Maternal obesity and gestational diabetes: Impact on arterial wall layer thickness and stiffness in early childhood - RADIEL study six-year follow-up
Johnny K.M. Sundholm, Linda Litwin, Kristiina Rönö, Saila B. Koivusalo, Johan G. Eriksson, Taisto SarkolaAtherosclerosis2019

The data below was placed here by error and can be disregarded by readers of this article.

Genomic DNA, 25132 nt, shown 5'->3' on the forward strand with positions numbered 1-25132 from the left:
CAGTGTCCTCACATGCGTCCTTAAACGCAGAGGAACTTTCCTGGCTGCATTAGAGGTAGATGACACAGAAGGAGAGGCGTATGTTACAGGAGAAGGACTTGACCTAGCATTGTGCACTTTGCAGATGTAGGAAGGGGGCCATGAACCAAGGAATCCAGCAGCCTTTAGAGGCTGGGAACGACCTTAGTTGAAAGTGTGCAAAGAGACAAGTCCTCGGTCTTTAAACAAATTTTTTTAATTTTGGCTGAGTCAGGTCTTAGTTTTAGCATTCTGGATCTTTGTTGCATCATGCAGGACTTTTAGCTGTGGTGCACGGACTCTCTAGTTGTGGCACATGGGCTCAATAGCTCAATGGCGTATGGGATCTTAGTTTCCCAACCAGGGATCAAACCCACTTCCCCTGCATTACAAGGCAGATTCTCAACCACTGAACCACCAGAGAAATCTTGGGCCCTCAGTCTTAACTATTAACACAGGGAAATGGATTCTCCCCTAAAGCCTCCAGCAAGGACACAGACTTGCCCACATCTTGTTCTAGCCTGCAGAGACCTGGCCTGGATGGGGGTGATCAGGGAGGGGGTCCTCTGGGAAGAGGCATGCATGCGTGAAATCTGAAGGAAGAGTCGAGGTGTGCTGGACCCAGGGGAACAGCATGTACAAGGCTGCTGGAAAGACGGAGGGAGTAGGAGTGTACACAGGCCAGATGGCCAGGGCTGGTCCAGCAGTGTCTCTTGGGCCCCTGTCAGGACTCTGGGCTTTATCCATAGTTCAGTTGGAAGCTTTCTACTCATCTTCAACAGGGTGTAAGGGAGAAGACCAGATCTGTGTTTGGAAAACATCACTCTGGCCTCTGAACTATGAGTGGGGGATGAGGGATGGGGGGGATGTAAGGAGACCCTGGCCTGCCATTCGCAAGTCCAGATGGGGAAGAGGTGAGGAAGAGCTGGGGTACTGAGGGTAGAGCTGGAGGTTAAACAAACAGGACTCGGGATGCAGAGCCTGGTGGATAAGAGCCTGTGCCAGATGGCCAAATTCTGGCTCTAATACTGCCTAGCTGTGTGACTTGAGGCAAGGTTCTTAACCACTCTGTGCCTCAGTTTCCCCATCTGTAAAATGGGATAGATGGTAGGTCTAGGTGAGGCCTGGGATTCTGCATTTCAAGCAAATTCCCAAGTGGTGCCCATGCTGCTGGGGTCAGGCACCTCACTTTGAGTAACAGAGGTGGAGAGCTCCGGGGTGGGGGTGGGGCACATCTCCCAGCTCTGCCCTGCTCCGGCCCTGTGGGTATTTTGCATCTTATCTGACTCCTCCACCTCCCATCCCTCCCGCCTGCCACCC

Background and aims: Gestational diabetes (GDM) and maternal obesity are linked to weight gain in childhood and an increased risk of cardiovascular disease later in life. We assessed the effects of GDM and maternal obesity on arterial function and morphology in relation to body anthropometrics and composition in early childhood. Methods: We assessed body size and composition, blood pressure (BP), arterial morphology and stiffness in 201 pairs of obese mothers (pre-pregnancy BMI 30.7 ± 5.6 kg/m2, 96 with GDM) and their children at 6.1 years (SD 0.5). Results: Child BMI (z-score 0.45 ± 0.92; p < 0.001) and common carotid intima-media thickness (IMT, z-score 0.15 ± 0.75, p=0.003) were increased compared with a healthy Finnish reference population. No associations with maternal GDM was found. Carotid IMT and pulse wave velocity were unrelated to child sex, anthropo- metrics, body composition, BP, as well as maternal anthropometrics and body composition. Carotid stiffness was independently predicted by second trimester fasting glucose. Child lean body mass was the strongest in- dependent predictor for radial (RA), and brachial artery (BA) lumen diameter (LD) and BA IMT (LD: RA: r2=0.068, p < 0.001; BA: r2=0.108, p < 0.001; IMT: BA: r2=0.161, p < 0.001) and carotid LD (r2=0.066, p < 0.001). Conclusions: Children of obese mothers have increased BMI, blood pressure and carotid IMT suggesting a transgenerational effect of maternal obesity and clustering of cardiovascular risk factors in the population. Arterial dimensions were mainly predicted by child LBM, and not associated with maternal or child adiposity, or GDM. There was a weak association with maternal gestational fasting glucose and increased carotid artery stiffness.